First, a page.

(2) MYTH: My children will lose their inheritance!
FALSE: This one really drives me crazy! First of all, let’s assume that mom is living in her home and has insufficient income to get by financially on a monthly basis or has serious medical issues and cannot pay for elder health care. What is mom to do? Well, one choice is always to sell the home. And, let’s say she does that. Let’s say mom walks away from the sale with $250,000 in profit. Now what? Where is she to live? But, more than that, how long will the money last? Most of us realize that the cost of elder health care is the big unknown…the likely consumer of all existing financial assets. Let’s say that mom does pay for increasing medical costs and over a few years consumes all of her money down to one penny? Is this bad for the children!? Sorry kids, but you can’t have it both ways.

Other than selling the home, the additional choices in this scenario are (1) for the children to pay all of mom’s monthly expenses so that when she passes away the home is free of any debt or (2) to enter into a HECM Reverse Mortgage loan wherein either a line of credit is created to access when needed or a monthly proceeds stream is established to generate a stable and additional monthly funding source. In both scenarios, mom gets to stay in her home and live out her life expectancy in a familiar and comfortable environment. And, in either case, the home may increase in value over time so there could be an available profit remaining after the mortgage loan is paid off. In this case, the kids can still “get their inheritance”…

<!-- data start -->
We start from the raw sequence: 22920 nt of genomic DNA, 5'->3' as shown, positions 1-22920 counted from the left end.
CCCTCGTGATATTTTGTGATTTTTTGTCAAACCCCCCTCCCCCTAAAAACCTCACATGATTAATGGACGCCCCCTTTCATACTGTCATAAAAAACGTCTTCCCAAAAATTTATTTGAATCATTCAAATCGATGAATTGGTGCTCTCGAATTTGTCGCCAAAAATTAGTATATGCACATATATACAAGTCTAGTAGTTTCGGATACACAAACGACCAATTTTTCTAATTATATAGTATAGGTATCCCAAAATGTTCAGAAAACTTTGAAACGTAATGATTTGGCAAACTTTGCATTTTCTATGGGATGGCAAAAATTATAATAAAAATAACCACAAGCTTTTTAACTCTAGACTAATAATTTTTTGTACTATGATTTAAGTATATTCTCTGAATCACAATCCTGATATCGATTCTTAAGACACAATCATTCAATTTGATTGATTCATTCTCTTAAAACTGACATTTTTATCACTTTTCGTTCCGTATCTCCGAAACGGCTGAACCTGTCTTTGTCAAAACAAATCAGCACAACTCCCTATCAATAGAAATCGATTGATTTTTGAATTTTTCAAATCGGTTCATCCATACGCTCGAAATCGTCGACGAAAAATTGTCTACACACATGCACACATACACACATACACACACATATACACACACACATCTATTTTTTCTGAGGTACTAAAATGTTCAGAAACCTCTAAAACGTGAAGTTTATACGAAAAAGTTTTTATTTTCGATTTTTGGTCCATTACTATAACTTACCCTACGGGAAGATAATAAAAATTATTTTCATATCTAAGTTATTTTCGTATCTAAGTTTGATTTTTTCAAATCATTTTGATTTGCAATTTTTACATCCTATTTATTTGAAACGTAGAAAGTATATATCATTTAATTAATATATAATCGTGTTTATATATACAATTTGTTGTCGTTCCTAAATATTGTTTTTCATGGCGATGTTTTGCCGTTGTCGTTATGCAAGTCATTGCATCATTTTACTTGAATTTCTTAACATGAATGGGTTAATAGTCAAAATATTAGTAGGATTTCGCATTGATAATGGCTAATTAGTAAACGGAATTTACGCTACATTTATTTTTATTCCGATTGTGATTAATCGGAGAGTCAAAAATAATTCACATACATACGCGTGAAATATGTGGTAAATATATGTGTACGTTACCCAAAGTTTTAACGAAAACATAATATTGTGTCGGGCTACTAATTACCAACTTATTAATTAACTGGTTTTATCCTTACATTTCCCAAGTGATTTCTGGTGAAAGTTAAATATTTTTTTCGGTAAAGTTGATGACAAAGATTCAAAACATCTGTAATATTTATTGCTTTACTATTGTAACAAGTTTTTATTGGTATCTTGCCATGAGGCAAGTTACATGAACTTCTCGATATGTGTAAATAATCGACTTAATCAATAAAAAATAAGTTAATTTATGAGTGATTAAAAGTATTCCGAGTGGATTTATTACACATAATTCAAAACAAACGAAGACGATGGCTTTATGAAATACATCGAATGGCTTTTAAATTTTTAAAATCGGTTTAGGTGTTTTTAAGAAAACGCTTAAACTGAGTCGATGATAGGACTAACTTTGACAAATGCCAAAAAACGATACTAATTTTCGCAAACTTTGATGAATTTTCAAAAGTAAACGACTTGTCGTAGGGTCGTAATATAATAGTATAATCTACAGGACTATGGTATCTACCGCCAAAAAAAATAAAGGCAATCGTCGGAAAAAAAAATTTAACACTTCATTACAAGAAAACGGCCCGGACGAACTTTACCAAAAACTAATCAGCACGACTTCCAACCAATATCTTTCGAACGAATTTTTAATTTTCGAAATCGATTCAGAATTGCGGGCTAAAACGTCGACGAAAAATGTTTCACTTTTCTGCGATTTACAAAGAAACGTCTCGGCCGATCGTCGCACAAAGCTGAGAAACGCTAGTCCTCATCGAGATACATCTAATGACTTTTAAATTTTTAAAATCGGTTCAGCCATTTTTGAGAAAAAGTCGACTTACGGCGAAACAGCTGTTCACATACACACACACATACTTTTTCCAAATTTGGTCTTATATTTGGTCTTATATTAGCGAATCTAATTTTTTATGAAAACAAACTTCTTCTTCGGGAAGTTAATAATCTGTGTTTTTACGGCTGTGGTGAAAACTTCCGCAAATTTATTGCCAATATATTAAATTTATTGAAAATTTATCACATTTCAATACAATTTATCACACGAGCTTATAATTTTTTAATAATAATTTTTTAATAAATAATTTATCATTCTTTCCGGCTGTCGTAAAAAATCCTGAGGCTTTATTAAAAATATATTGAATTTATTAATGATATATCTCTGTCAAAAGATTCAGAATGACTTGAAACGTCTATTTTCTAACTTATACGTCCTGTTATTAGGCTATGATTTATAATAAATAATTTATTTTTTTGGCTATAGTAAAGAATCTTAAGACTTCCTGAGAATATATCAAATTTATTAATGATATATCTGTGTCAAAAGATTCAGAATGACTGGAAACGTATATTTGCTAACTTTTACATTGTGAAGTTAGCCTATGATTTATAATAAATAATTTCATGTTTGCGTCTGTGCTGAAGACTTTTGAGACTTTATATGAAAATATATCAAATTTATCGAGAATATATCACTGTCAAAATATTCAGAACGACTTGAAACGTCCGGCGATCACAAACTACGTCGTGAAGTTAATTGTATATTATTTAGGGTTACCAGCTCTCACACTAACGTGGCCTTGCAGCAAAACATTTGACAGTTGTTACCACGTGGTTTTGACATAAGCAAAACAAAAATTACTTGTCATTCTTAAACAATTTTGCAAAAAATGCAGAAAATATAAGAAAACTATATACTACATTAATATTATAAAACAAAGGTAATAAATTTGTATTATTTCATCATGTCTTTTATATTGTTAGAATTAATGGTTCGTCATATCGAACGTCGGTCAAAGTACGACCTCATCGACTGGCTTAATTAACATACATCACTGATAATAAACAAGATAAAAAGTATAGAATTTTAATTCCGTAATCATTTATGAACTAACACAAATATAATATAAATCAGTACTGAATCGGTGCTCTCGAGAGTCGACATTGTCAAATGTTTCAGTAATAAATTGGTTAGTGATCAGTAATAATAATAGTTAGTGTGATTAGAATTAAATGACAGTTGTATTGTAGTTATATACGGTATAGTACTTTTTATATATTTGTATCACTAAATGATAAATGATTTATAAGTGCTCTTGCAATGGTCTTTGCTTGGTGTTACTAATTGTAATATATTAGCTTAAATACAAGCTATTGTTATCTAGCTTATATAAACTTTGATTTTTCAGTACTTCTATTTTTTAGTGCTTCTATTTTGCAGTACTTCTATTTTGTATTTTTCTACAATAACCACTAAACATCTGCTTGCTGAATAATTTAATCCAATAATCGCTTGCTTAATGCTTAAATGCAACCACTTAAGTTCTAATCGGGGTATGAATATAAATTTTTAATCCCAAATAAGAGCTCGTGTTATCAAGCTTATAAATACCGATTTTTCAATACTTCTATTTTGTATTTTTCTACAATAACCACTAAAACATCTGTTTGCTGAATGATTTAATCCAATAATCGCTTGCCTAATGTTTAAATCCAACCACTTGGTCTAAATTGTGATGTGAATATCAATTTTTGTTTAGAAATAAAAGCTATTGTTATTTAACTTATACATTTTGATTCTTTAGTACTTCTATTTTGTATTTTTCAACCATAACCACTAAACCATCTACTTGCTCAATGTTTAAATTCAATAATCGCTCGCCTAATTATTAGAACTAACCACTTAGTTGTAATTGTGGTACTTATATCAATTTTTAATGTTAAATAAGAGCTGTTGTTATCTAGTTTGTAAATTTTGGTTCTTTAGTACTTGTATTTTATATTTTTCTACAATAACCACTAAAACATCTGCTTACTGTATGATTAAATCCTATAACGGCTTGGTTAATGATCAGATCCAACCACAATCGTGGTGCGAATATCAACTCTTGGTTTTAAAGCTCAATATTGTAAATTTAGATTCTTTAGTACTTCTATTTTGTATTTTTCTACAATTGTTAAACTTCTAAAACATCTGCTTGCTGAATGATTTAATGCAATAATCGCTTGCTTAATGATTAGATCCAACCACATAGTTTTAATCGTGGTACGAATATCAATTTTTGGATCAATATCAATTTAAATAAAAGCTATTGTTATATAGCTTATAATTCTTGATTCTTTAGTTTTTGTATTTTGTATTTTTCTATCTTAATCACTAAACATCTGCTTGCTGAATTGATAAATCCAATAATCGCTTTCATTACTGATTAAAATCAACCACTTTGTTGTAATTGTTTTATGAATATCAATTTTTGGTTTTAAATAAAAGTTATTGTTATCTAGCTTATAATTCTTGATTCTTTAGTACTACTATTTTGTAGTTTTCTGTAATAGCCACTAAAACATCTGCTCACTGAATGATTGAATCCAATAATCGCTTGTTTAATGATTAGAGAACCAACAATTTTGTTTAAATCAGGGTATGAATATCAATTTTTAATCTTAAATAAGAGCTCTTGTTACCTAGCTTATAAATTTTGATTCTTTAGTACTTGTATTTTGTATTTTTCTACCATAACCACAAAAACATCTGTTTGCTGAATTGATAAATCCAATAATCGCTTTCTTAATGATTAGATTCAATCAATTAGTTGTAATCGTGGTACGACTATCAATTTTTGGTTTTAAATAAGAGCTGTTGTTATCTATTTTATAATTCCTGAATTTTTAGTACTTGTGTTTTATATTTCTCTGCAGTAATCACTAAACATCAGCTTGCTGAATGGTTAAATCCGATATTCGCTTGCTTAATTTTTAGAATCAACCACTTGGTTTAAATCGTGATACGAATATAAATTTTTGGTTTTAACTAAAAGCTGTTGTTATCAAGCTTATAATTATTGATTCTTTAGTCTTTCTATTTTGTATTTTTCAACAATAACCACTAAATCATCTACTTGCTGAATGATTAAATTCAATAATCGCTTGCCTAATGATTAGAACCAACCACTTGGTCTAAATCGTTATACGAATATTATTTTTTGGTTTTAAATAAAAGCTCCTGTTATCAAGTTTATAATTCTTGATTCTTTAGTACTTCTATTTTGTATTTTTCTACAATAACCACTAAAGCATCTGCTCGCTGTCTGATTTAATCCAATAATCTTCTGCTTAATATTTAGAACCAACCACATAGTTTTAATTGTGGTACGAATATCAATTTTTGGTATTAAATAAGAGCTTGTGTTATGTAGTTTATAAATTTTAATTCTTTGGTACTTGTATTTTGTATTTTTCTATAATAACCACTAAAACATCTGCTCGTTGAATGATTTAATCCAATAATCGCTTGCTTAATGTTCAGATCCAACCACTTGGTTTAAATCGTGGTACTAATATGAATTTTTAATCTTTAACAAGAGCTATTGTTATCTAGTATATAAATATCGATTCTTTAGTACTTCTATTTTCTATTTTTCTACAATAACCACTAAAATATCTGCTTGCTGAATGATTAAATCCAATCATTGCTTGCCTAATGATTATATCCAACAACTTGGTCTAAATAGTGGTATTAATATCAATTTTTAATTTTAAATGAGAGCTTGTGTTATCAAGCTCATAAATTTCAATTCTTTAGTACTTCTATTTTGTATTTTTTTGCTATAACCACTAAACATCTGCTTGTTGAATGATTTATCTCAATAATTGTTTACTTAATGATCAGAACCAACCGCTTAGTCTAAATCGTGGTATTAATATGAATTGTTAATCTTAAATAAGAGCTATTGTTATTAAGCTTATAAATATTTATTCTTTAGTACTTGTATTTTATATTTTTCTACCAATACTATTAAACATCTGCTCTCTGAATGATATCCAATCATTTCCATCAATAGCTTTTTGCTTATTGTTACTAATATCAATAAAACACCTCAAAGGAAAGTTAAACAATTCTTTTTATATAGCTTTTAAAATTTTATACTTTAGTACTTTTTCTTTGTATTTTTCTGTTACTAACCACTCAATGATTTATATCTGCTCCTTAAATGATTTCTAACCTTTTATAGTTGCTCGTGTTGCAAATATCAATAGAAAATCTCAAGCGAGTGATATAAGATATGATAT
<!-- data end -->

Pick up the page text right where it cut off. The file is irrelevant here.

(3) MYTH: The Reverse Mortgage fees are too high
FALSE: I hear this statement a lot. Yet, the loan settlement costs for a reverse mortgage are actually quite similar to a regular home mortgage from the FHA, your local bank, or other national lender. Closing costs include the standard elements of all mortgage loans such as the lender’s loan origination fee, appraisal fee, title insurance fees, credit report fees, and various other local and state filing fees. These costs are all normal. You may already know that with conventional home mortgage loans, there is usually a private mortgage insurance premium (PMI) charged by the lender to add an additional level of security to the borrower’s ability to pay. The PMI typically averages around .5% to the borrower.